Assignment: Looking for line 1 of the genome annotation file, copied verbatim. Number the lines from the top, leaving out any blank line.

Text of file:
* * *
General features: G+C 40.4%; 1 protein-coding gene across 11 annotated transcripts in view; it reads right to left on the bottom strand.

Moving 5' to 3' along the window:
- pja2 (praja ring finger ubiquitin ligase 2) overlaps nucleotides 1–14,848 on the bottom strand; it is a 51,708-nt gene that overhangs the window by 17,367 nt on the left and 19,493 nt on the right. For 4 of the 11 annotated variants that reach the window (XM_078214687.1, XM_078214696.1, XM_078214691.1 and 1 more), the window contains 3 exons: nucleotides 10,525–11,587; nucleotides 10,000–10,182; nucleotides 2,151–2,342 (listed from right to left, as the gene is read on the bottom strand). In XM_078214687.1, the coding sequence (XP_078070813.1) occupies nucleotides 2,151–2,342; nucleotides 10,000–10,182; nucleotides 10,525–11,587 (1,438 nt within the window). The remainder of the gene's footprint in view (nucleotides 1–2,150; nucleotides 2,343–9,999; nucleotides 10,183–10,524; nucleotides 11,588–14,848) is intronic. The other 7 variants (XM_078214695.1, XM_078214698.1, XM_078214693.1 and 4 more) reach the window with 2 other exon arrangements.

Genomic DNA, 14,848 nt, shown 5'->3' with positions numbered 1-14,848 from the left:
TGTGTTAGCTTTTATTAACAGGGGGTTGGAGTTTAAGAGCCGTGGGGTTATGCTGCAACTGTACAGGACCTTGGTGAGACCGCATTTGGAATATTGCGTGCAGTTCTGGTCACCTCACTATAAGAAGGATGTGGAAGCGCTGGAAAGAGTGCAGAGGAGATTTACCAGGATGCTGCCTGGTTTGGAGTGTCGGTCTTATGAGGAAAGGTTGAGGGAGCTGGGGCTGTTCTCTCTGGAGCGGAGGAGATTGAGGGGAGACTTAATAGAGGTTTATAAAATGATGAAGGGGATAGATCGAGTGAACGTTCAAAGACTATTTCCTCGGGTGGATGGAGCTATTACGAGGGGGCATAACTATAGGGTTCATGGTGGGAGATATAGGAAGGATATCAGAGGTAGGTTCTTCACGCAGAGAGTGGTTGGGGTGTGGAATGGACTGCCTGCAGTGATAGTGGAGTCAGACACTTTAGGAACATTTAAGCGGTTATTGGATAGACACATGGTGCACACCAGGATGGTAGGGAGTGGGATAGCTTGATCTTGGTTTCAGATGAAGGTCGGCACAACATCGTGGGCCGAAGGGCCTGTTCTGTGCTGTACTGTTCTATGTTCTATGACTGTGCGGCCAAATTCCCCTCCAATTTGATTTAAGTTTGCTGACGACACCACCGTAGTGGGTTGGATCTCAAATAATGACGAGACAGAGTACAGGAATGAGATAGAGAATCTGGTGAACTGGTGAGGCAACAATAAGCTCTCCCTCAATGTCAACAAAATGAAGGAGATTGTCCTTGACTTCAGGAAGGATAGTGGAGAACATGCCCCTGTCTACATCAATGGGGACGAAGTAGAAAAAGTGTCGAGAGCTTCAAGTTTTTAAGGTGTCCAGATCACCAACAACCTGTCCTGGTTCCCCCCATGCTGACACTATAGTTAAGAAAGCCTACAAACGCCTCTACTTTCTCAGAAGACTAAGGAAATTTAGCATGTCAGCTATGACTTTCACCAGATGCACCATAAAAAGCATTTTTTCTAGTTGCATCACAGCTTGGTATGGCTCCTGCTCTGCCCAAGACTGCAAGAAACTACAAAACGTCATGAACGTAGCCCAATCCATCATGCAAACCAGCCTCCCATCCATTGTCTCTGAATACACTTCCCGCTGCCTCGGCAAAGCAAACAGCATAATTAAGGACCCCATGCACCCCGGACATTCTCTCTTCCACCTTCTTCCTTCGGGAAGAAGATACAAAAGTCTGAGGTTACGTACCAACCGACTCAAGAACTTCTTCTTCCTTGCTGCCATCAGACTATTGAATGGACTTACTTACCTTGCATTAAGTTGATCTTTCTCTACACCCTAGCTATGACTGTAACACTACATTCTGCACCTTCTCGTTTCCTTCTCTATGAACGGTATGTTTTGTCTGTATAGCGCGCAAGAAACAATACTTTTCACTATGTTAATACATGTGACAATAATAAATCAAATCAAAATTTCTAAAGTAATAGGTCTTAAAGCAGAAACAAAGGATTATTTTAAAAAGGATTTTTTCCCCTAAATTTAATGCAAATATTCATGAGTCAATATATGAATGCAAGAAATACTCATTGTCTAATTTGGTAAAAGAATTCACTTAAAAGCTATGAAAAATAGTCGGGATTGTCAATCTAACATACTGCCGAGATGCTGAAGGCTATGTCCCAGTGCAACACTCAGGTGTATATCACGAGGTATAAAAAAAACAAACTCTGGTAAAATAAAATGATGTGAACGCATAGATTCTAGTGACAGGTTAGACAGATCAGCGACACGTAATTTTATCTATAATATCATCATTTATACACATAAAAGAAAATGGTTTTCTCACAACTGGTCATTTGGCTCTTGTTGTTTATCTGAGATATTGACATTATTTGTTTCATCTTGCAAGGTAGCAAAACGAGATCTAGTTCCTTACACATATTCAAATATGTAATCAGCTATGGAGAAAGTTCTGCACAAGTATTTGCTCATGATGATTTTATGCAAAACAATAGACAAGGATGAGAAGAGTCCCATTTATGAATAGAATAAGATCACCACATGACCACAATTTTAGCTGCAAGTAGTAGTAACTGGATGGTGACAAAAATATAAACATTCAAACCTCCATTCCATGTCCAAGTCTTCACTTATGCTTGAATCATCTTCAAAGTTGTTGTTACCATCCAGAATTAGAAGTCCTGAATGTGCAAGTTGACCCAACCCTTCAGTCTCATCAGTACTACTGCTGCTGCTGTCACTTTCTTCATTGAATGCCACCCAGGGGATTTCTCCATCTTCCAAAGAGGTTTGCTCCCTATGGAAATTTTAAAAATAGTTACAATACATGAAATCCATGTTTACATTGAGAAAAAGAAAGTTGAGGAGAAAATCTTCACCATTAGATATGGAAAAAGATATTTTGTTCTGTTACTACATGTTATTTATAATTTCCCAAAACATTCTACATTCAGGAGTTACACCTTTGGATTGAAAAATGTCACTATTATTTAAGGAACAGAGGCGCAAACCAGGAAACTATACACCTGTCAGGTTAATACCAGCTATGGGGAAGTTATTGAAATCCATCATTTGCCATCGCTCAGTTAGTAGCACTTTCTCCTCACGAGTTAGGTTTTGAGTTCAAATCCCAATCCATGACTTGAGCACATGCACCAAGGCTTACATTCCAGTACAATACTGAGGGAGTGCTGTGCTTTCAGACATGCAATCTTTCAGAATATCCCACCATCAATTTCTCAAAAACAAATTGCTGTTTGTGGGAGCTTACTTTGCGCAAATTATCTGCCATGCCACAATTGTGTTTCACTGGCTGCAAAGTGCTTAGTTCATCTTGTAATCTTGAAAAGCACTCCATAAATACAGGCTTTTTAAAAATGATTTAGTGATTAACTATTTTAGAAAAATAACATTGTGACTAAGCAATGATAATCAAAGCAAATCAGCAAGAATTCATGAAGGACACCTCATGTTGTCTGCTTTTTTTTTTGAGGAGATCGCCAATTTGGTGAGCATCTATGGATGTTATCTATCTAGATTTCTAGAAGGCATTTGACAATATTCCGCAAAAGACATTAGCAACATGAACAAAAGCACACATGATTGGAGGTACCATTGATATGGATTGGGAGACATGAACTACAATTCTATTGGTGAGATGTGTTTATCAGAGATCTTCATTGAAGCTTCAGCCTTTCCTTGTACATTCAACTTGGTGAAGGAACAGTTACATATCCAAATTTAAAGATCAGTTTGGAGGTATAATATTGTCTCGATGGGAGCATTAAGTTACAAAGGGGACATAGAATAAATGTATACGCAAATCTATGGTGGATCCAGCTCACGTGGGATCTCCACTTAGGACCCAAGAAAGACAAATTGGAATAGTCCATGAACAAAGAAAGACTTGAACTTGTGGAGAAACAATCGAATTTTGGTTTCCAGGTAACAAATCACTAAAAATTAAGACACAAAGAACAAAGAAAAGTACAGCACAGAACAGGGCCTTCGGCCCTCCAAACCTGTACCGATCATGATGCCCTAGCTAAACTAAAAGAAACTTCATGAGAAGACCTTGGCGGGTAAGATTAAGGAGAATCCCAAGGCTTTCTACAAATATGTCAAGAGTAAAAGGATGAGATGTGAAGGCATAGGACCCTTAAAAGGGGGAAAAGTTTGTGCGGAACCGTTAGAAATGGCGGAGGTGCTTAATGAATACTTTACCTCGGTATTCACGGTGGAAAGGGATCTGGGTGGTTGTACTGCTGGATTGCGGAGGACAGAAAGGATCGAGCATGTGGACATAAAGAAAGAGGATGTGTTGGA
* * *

General features: G+C 40.4%; 1 protein-coding gene across 11 annotated transcripts in view; it reads right to left on the bottom strand.